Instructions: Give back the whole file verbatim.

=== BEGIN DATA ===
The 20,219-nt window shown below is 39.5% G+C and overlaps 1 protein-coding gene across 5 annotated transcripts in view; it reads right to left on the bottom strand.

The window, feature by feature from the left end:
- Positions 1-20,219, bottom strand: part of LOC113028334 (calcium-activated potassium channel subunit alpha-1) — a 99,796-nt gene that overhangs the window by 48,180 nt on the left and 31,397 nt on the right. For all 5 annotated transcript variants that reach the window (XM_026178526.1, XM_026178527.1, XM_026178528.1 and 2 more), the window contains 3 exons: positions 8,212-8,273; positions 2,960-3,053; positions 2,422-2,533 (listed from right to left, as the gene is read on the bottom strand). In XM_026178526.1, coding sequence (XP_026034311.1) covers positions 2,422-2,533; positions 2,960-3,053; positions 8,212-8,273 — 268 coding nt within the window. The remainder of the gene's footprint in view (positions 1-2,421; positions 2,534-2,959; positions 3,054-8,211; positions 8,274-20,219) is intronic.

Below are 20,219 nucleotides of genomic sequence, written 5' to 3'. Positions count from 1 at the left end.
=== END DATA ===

The 20,219-nt window shown below is 39.5% G+C and overlaps 1 protein-coding gene across 5 annotated transcripts in view; it reads right to left on the bottom strand.

The window, feature by feature from the left end:
- Positions 1-20,219, bottom strand: part of LOC113028334 (calcium-activated potassium channel subunit alpha-1) — a 99,796-nt gene that overhangs the window by 48,180 nt on the left and 31,397 nt on the right. For all 5 annotated transcript variants that reach the window (XM_026178526.1, XM_026178527.1, XM_026178528.1 and 2 more), the window contains 3 exons: positions 8,212-8,273; positions 2,960-3,053; positions 2,422-2,533 (listed from right to left, as the gene is read on the bottom strand). In XM_026178526.1, coding sequence (XP_026034311.1) covers positions 2,422-2,533; positions 2,960-3,053; positions 8,212-8,273 — 268 coding nt within the window. The remainder of the gene's footprint in view (positions 1-2,421; positions 2,534-2,959; positions 3,054-8,211; positions 8,274-20,219) is intronic.

Below are 20,219 nucleotides of genomic sequence, written 5' to 3'. Positions count from 1 at the left end.